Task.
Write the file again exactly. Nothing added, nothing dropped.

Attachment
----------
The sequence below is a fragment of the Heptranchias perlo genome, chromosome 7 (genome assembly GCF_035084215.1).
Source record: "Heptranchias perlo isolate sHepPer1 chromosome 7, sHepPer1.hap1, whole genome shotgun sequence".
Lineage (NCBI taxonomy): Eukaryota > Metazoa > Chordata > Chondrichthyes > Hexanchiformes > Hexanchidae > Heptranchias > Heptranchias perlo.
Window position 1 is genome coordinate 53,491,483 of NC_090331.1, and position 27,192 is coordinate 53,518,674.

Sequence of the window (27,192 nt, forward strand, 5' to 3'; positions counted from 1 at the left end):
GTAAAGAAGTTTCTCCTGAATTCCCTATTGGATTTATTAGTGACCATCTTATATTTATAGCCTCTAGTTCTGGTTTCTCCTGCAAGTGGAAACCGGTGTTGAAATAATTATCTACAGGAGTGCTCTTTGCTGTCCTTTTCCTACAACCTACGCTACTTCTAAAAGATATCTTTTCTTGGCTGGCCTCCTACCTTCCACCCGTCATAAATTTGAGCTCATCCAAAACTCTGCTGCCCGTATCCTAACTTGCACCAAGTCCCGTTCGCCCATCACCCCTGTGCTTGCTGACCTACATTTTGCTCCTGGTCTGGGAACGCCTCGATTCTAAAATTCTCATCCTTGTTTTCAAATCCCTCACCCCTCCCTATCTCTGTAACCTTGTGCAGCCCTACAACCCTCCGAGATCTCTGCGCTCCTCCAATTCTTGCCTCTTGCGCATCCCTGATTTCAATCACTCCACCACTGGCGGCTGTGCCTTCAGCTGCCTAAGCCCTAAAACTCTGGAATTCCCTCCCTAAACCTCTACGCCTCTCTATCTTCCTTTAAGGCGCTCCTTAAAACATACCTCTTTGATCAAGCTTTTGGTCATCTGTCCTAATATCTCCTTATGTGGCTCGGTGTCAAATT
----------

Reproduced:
The sequence below is a fragment of the Heptranchias perlo genome, chromosome 7 (genome assembly GCF_035084215.1).
Source record: "Heptranchias perlo isolate sHepPer1 chromosome 7, sHepPer1.hap1, whole genome shotgun sequence".
Lineage (NCBI taxonomy): Eukaryota > Metazoa > Chordata > Chondrichthyes > Hexanchiformes > Hexanchidae > Heptranchias > Heptranchias perlo.
Window position 1 is genome coordinate 53,491,483 of NC_090331.1, and position 27,192 is coordinate 53,518,674.

Sequence of the window (27,192 nt, forward strand, 5' to 3'; positions counted from 1 at the left end):
GTAAAGAAGTTTCTCCTGAATTCCCTATTGGATTTATTAGTGACCATCTTATATTTATAGCCTCTAGTTCTGGTTTCTCCTGCAAGTGGAAACCGGTGTTGAAATAATTATCTACAGGAGTGCTCTTTGCTGTCCTTTTCCTACAACCTACGCTACTTCTAAAAGATATCTTTTCTTGGCTGGCCTCCTACCTTCCACCCGTCATAAATTTGAGCTCATCCAAAACTCTGCTGCCCGTATCCTAACTTGCACCAAGTCCCGTTCGCCCATCACCCCTGTGCTTGCTGACCTACATTTTGCTCCTGGTCTGGGAACGCCTCGATTCTAAAATTCTCATCCTTGTTTTCAAATCCCTCACCCCTCCCTATCTCTGTAACCTTGTGCAGCCCTACAACCCTCCGAGATCTCTGCGCTCCTCCAATTCTTGCCTCTTGCGCATCCCTGATTTCAATCACTCCACCACTGGCGGCTGTGCCTTCAGCTGCCTAAGCCCTAAAACTCTGGAATTCCCTCCCTAAACCTCTACGCCTCTCTATCTTCCTTTAAGGCGCTCCTTAAAACATACCTCTTTGATCAAGCTTTTGGTCATCTGTCCTAATATCTCCTTATGTGGCTCGGTGTCAAATT